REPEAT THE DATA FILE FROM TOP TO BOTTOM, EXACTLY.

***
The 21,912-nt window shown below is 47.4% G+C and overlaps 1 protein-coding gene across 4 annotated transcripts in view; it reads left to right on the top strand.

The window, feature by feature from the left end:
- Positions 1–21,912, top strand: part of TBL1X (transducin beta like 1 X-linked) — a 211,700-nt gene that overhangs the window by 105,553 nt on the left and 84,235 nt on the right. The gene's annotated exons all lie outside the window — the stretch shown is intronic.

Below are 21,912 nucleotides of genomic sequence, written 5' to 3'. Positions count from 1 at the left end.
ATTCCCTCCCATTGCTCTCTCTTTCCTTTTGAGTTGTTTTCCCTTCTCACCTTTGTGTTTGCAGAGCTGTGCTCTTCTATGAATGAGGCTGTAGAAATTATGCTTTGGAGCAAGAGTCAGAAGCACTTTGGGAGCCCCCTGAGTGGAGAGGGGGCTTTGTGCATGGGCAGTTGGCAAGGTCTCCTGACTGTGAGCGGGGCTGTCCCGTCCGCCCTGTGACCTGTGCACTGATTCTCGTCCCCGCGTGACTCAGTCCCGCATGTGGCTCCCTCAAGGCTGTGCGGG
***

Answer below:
The 21,912-nt window shown below is 47.4% G+C and overlaps 1 protein-coding gene across 4 annotated transcripts in view; it reads left to right on the top strand.

The window, feature by feature from the left end:
- Positions 1–21,912, top strand: part of TBL1X (transducin beta like 1 X-linked) — a 211,700-nt gene that overhangs the window by 105,553 nt on the left and 84,235 nt on the right. The gene's annotated exons all lie outside the window — the stretch shown is intronic.

Below are 21,912 nucleotides of genomic sequence, written 5' to 3'. Positions count from 1 at the left end.
ATTCCCTCCCATTGCTCTCTCTTTCCTTTTGAGTTGTTTTCCCTTCTCACCTTTGTGTTTGCAGAGCTGTGCTCTTCTATGAATGAGGCTGTAGAAATTATGCTTTGGAGCAAGAGTCAGAAGCACTTTGGGAGCCCCCTGAGTGGAGAGGGGGCTTTGTGCATGGGCAGTTGGCAAGGTCTCCTGACTGTGAGCGGGGCTGTCCCGTCCGCCCTGTGACCTGTGCACTGATTCTCGTCCCCGCGTGACTCAGTCCCGCATGTGGCTCCCTCAAGGCTGTGCGGG